Now that broadband access is nearly universal — 78% of homes, and that’s not counting all the schools and library and Wi-Fi hotspot connections available to most kids with minimal effort — restless youth don’t have to go along with whatever the local knuckleheads are up to.
They can find their community of likeminded souls online, and an unintended consequence of their tinkering with YouTube videos or playing “Call of Duty” with a buddy in Mexico City, they’re staying in. As a frustrated barman in England, where pubs have been closing in huge numbers, put it to The Economist, “Kids these days just want to live in their f- – – ing own little worlds in their bedrooms watching Netflix and becoming obese.” That sounds right, but at least no one ever got pregnant from eating Cheetos.
How are young people turning out politically? They’re liberal Democrats . . . who sometimes sound an awful lot like conservative Republicans.
I don’t really care whether or not they’re Republicans, as long as they’re vehemently not Democrats.
[Update a while later]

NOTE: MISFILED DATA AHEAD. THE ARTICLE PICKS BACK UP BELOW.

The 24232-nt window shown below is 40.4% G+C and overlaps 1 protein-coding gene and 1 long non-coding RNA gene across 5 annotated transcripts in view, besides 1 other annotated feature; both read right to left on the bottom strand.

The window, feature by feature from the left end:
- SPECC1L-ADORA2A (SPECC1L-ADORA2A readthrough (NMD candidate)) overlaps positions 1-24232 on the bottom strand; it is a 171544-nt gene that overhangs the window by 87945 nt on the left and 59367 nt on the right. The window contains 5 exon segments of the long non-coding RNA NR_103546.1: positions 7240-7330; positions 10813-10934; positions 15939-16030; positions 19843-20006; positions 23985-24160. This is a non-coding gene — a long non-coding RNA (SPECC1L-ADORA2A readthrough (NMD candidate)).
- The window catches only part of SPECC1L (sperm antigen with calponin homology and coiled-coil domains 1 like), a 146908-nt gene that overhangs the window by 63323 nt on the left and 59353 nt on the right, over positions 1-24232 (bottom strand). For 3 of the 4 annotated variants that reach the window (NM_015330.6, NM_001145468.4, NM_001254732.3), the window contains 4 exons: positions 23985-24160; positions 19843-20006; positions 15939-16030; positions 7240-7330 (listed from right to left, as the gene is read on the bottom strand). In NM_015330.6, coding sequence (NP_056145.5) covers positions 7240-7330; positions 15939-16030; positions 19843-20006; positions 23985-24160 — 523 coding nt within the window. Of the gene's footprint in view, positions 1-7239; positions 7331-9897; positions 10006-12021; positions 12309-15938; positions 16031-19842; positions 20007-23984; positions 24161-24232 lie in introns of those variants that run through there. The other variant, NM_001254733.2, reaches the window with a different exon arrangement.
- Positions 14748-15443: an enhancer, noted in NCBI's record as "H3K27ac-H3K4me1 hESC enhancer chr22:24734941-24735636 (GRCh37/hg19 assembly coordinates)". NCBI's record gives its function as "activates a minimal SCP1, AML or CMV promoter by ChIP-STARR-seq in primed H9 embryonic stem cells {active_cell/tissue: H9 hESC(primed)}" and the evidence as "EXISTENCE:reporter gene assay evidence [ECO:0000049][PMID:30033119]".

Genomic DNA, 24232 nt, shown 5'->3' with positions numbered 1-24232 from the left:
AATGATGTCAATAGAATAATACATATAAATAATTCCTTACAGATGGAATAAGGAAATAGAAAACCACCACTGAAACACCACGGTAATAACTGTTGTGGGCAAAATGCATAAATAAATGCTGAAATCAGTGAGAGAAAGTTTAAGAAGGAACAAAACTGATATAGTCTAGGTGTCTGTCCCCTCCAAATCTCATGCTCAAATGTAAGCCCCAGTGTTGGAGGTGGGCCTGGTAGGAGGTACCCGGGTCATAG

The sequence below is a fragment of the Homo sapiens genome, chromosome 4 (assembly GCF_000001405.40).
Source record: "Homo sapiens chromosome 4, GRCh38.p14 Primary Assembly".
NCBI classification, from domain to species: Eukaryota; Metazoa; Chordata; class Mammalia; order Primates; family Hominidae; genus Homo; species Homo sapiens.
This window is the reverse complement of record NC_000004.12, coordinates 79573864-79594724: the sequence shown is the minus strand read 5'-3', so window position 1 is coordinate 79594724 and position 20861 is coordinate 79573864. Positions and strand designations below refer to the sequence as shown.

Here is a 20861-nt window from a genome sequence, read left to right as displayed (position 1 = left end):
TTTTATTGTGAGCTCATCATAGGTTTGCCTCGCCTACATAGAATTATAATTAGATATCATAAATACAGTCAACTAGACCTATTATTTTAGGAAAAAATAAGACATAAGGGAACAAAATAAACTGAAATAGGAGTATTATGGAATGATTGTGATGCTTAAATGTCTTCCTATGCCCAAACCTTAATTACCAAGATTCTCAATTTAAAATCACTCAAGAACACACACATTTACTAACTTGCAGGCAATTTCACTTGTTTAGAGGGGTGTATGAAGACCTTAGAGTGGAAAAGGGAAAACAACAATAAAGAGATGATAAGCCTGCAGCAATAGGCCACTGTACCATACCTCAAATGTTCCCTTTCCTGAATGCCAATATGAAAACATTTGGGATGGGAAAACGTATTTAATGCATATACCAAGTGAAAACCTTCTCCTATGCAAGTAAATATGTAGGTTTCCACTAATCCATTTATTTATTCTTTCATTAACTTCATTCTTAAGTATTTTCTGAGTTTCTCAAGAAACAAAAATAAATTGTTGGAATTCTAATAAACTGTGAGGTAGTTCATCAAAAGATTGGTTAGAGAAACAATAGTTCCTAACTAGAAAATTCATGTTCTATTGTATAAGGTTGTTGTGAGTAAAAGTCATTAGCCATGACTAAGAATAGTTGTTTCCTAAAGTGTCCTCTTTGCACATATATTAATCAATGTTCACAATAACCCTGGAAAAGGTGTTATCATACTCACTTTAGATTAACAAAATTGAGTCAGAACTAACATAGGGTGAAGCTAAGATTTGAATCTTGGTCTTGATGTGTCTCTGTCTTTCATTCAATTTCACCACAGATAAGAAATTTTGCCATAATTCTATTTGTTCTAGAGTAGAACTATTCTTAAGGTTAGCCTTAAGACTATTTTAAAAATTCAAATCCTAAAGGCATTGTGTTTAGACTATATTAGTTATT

This seems related, somehow: How the Left got boring.
Sorry, first link was broken. Should be fixed now.
…you must be objectively pro-rape. And anti-science.
Seven reasons that James Fallows is clueless about it.
Leftists who falsely call themselves liberal believe it’s a dirty word. Because people who are allowed to make a profit aren’t dependent on them.
Thoughts from Bob Zubrin. I haven’t read yet, but I’ll have some of my own over there tomorrow, I think.
[Update a few minutes later]
OK, I read it. I disagree with his diagnosis of the problem, but I absolutely agree that we need to have a serious national discussion of why we have a government-funded human spaceflight program. That hasn’t happened in half a century. Until we do, we’ll continue to flounder, and be hostage to the whims of the rent seekers in Congress.
Frustration with the leftist fools who don’t understand the knowledge problem:
Mr. Bouie insists that he is not simply trying to make an excuse for the president’s revealed incompetence in sundry matters, but of course that is precisely what he and other apologists for the administration are doing. If they were really interested in complexity as such, then they would bring it up on the front end of the policy debate, rather than on the back end.